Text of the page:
Astronomers have just discovered a new secret about the Milky Way

Astronomers have developed a rather advanced knowledge of the galaxies that cover our universe. But ours, the Milky Way, still hides secrets. It has also just unveiled a new one: a ring of metal-rich stars surrounding the galactic bar.

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[EN VIDÉO] The Milky Way: the simulation of the formation of a galaxy
This movie shows a computer simulation of a galaxy like the Milky Way. The film winds through simulated time, from 13 billion years in the past to today. The main galaxy grows as many smaller galaxies merge with it. Heracles resembles one of the small galaxies that merged with the Milky Way early in the process. © Ted Mackereth, EAGLE

When we look up at the sky at night, we trust in our own eyes to reveal to us the beauties of the universe. That astronomersthey imagined first telescopes which opened new horizons for them. Today, they even have instruments that allow them to look beyond the visible. In the infrared domain e.g. And thus to cross the barriers of dust that have long hidden our heart The Milky Way.

Remember that our Earth is sailing somewhere in one arm of our spiral galaxy. In the plane of his disk. Difficult, under these conditions, to perceive the structure of The Milky Way. More so its internal structure. But over the last decade, astronomers have taken advantage of a lot of new observational data to feed their simulations and build a model that is true to reality. That of a so-called barred galaxy. Which houses a band ofstars centers – a rod – coming out of a bulge – the bulb.

Today some Max Planck Institute researchers (Germany) bring new details to this description. Thanks to a study conducted in wavelengths of near infrared on it database of the Apogee Mission. This one is studying in high solution all star components of the Milky Way. By combining this data with those returned by the Gaia mission, which measures positions and movements of a billion stars, scientists were almost there. All they needed were groundbreaking computer models to look out over the galactic bulge and probe areas that had hitherto been inaccessible. What to reveal in a new way orbit of 30,000 stars located in the inner areas of the Milky Way.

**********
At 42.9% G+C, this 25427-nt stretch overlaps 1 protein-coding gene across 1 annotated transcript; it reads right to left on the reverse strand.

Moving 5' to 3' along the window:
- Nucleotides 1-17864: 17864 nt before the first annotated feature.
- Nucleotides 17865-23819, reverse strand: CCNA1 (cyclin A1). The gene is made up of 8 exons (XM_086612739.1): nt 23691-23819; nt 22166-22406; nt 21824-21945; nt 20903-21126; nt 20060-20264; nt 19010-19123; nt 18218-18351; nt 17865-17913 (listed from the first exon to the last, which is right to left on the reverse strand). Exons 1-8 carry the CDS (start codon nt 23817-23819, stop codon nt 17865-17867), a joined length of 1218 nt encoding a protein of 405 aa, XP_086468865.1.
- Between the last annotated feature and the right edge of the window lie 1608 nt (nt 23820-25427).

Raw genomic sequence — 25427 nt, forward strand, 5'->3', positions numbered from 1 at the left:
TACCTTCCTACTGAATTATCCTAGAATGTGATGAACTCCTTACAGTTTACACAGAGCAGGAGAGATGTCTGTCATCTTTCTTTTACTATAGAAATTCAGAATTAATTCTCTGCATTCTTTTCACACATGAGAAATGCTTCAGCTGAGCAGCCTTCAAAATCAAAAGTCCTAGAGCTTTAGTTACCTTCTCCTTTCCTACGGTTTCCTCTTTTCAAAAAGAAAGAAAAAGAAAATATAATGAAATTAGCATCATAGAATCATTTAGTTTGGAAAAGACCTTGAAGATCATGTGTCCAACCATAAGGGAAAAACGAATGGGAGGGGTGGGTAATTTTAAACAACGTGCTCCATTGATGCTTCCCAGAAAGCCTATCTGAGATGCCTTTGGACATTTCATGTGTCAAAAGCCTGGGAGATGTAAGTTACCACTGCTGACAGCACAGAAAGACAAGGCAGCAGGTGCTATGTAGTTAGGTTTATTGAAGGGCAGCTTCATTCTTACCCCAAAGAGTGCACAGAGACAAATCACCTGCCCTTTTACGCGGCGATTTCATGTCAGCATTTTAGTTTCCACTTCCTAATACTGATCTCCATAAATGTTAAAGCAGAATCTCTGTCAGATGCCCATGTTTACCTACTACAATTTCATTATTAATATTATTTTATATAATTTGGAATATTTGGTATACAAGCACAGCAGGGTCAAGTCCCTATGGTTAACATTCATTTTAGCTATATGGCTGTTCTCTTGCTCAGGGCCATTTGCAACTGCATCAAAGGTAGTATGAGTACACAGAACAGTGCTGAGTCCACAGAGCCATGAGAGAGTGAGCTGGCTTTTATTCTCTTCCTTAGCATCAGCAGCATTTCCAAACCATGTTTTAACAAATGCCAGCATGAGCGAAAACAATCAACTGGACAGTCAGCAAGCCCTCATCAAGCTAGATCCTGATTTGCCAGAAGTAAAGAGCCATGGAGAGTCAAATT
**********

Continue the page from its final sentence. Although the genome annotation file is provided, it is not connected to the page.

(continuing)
Trace the history of the formation of the Milky Way

From there, astronomers have constructed maps of the density, metallicity and age of the stars in this region of the Milky Way. Map showing, around the central bar of our galaxy, a ring structure richer on metals understand, in elements heavier thanhydrogen andhelium – and consists of younger stars, about 7 billion years old, concentrated on the galactic plane.

Similar rings have already been observed inside others galaxies. But researchers were still wondering if there was one in ours. They now have the answer.

An answer that informs them a little more about the history of the formation of our Milky Way. Astronomers estimate that the galactic bar was formed at least 7 billion years ago. The stars that make up the newly observed ring must have continued to form from an influx of gas after the installation of this bar.

The question that remains unanswered is the question of the possible connection between the ring discovered by researchers at the Institute Max Plank and spiralarme of the Milky Way. Is gas being led into our galaxy to burn for star formation at the core of the ring, as may be the case in other spiral galaxies? To answer this, astronomers will not only need additional data, but also more accurate models.

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